Fingers holding a small pin with the slogan "votes for women" printing on it.
The right to vote in Arusa’s fingertips – a vintage “Votes for Women” button from around 1915!

Enjoy this post by Arusa Malik, one of our Special Collections Freshman Fellows for the 2022-2023 academic year.

When I began as a Freshman Fellow, I was drawn to the cartoons and comics that were sprinkled across the world of Women’s Liberation. Growing up, comics and graphic novels were my escape from reality. Soon comics like She-Hulk and Squirrel Girl became an addiction. Everyday women defying odds and making the world a better place…what little girl wouldn’t be inspired?

My goal throughout the freshmen fellowship was to understand women’s suffrage and liberation through the lens of popular culture. What began as a simple interest in the politics of gender and comic books quickly turned into a yearlong endeavor, diving deep into the creative ways women fought for their rights. From exploring the importance of hat styles in the fight for a vote to reading satire-stuffed articles that criticized the suffragettes, I was exposed to both sides of the story in completely unique ways.

When I began researching the suffrage and liberation-related artifacts at Special Collections, I noticed the plethora of symbols used to excel women’s issues. Cats, children, feathered hats, and roses were all symbols suffragettes used to convey their message undercover. Soon, as the movement became more public, these symbols were found everywhere.

Continuing on with my research, the mediums used by suffragettes were incredibly unique. From the classic lapel button to hilarious postcards. The suffragettes certainly were not short of creativity. In particular, I admired the suffragettes depiction of men in many of these instances. Rather than viewing men as grisly oppressors towards women, suffragettes painted men as supporters of the movement who had the best interest of women at heart.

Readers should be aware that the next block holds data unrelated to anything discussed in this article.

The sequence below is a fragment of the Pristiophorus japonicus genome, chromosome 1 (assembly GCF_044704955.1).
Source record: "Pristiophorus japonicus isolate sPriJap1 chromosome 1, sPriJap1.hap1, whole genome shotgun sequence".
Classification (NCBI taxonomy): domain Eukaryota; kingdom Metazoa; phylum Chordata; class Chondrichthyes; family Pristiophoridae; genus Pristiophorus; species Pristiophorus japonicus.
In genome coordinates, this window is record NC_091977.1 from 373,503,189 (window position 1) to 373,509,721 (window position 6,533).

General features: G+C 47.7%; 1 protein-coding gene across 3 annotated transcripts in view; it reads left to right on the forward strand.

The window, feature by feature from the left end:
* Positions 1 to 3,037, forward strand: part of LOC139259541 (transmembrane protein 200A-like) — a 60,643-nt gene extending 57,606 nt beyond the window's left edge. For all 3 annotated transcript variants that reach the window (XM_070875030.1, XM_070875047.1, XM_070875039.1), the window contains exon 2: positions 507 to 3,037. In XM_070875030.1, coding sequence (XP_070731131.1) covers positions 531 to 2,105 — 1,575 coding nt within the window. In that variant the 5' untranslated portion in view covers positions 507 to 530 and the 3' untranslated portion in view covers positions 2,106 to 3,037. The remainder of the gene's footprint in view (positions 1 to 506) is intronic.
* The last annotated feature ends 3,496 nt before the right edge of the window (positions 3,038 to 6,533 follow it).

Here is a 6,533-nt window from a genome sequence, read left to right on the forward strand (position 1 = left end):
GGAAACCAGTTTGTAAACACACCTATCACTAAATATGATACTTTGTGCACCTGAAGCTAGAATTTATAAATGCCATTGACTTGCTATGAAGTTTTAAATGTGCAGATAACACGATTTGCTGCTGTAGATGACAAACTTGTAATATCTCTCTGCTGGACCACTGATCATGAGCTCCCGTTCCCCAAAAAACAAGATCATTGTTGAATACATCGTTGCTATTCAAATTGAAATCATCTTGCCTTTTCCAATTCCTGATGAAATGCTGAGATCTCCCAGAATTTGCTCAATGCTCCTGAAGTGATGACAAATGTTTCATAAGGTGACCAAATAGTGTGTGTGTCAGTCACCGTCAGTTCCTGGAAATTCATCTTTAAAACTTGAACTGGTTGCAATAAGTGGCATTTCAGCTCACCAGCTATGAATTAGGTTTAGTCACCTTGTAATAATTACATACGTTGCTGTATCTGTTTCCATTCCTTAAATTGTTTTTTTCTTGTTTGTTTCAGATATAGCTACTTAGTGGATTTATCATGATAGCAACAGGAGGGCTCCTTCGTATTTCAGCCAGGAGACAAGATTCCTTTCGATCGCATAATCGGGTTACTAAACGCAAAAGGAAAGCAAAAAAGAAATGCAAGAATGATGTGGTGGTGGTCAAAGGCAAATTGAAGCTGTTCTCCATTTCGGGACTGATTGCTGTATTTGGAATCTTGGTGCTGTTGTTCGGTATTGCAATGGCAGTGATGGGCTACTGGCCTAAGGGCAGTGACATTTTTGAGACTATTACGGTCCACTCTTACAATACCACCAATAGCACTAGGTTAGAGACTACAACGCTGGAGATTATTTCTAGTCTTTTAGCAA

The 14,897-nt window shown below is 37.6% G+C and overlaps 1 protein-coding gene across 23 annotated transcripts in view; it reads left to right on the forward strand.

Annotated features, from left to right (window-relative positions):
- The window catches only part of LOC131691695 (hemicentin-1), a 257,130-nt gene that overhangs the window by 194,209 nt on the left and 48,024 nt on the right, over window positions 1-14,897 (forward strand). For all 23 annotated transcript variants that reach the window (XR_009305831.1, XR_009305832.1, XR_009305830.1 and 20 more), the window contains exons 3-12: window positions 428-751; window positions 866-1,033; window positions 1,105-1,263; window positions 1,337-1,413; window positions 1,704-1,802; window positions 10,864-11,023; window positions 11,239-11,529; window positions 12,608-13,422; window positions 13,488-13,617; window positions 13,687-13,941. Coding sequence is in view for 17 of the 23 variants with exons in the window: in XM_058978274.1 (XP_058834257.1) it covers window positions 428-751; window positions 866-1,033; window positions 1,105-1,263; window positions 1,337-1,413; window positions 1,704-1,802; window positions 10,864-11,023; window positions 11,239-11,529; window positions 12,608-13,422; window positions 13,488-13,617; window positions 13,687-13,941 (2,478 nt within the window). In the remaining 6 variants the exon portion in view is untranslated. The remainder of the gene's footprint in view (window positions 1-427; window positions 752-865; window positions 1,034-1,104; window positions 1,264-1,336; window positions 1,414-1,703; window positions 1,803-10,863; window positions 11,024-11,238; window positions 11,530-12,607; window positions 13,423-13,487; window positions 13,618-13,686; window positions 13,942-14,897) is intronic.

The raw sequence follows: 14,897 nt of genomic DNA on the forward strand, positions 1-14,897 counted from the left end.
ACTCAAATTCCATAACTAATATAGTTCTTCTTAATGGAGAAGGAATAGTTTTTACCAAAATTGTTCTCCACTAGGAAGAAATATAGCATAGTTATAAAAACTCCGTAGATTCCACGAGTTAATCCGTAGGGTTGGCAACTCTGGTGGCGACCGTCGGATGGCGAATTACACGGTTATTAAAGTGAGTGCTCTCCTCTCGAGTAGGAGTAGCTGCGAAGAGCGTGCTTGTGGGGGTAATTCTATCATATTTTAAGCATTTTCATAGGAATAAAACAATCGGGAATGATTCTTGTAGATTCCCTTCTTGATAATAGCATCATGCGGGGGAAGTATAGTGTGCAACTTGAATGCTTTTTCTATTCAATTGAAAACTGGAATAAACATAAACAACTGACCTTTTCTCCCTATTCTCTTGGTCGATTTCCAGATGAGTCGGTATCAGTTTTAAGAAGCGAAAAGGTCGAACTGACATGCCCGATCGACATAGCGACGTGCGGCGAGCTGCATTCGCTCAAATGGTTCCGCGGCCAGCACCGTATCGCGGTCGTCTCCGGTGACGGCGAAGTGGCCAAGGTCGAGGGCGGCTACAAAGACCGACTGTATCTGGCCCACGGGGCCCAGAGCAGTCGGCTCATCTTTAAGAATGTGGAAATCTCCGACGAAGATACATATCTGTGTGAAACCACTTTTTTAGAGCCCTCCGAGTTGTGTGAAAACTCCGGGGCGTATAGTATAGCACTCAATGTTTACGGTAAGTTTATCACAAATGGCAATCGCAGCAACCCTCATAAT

Women's suffrage valentine card featuring a boy and girl
Greeting cards, such as valentines, were a fun way to link love with voting equality!

The anti-suffragists were creative in their own right, using popular card games and propaganda-filled images to convey their message.

Oftentimes, the anti-suffragists would depict men as more “feminine” or subservient to women as a result of greater rights. Men would be illustrated as the primary caregiver of the home, dressed up in aprons and carrying a baby. Or the suffragists in images would have wildly exaggerated features to appear abnormal and undesirable.

Interestingly enough, spending time observing both the popular culture produced by those who supported the fight for women’s and liberation..and those who didn’t, allowed me to come to conclusions about each side. Women’s suffrage is all about equality. It seems obvious enough. Women were denied rights for hundreds of years and in order to provide more of a say to the policy making process, community building initiatives, and modern society in general…they needed to have equal footing to men. For a long time, standards in society were set by men. The norm is what men have, therefore women become inferior to men. This “male standard” is explained perfectly by Catharine MacKinnon in Difference and Dominance: On Sex Discrimination. She explains how “[women] are measured according to our lack of correspondence with man, our equality judged by our proximity to his measure”.

Playing game card showing a father holding a crying child.
A playing card from the game snap featuring a put-upon father forced to parent his child, a common image in anti-suffrage literature and ephemera